Paisley Shawls

Detail of a wool and cotton Paisley shawl from 1860-1870, worn by Annie Jones, wife of Lewis Jones, farmer of Tyddyn y Graig, Tabor, Dolgellau.

This a detail of one of Storiel’s Paisley shawls from the 19th century. The Paisley pattern is based on an ancient plant motif that combines Mughal and Persian designs. Originally the pattern was used on shawls worn by men in Kashmir. These shawls began to be imported into Europe by the East India Company, and by travellers coming home from India. The first mention of them being worn in Europe is in a letter from 1767. By the end of 18th century, the shawls had become an exclusive fashion statement worn by women and were a symbol of wealth and luxury.

Factories in France and Britain began making their own versions between 1775 and 1785, copying and adapting the traditional Kashmiri pattern. The centres of production in Britain were originally in Edinburgh and Norwich. In 1805 the silk weavers of Paisley (a small town in Scotland) began to make shawls with the famous pattern, and from the 1820s Paisley became the biggest centre of shawl production. In Britain, the shawls came to be called ‘Paisley Shawls’ wherever they were manufactured, distinguished by the pattern. The fashion for Paisley shawls was at a peak from the 1840s to the 1870s.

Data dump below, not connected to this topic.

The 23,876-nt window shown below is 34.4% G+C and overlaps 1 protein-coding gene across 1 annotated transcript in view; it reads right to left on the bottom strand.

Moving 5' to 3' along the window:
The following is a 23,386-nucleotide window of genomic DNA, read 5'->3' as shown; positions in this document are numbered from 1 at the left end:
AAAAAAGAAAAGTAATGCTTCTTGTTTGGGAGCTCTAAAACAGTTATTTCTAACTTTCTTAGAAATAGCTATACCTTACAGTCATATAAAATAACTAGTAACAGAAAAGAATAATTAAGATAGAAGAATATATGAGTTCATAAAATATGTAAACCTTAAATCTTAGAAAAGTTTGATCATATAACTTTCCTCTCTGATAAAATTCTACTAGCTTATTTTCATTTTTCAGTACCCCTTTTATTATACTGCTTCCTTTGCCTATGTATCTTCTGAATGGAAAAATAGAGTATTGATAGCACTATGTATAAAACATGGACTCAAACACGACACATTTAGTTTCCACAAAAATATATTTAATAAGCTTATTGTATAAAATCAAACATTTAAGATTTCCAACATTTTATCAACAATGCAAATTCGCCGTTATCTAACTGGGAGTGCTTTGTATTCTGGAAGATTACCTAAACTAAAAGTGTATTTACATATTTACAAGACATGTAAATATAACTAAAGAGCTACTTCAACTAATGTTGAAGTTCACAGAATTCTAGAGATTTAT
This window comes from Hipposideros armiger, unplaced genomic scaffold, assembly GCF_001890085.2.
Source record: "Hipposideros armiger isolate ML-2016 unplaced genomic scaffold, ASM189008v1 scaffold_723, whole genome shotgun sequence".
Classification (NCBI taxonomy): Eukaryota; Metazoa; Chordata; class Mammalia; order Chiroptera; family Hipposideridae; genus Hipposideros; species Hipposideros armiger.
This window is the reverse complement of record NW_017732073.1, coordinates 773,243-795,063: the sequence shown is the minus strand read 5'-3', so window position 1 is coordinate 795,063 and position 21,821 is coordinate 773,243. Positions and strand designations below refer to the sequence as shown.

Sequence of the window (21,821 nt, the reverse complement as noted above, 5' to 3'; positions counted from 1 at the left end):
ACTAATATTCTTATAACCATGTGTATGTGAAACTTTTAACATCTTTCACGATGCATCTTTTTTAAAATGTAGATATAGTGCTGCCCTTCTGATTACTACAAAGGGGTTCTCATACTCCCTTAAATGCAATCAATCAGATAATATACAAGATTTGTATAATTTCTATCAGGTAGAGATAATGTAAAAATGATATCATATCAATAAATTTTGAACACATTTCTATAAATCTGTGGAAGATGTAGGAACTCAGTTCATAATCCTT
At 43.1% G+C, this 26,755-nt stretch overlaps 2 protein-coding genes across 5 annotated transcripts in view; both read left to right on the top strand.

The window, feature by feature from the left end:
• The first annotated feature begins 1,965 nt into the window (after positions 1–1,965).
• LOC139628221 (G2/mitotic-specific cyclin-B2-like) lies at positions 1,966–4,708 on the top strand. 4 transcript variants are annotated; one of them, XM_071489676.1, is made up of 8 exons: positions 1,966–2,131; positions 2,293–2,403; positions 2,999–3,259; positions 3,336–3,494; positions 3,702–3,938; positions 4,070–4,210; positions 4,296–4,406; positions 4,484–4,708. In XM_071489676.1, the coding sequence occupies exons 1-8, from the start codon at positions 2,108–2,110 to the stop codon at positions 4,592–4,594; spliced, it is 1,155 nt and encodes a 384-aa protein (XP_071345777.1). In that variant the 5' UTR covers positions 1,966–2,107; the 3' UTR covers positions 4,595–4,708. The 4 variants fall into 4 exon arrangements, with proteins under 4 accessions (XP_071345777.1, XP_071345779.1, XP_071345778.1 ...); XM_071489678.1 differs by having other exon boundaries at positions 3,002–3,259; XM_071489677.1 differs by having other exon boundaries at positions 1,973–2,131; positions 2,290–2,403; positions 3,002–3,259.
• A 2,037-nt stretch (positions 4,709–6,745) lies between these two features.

Prints of Welsh Costume from the mid-19th century show middle class women wearing Paisley shawls over fashionable silk dresses, complete with a Welsh Hat. After the fashion for very large Paisley shawls died down in the 1870s, the Paisley shawl then became part of what was considered to be the Welsh National costume.

The costume case in Gallery 3 has a display of some of Storiel’s collection of Paisley shawls.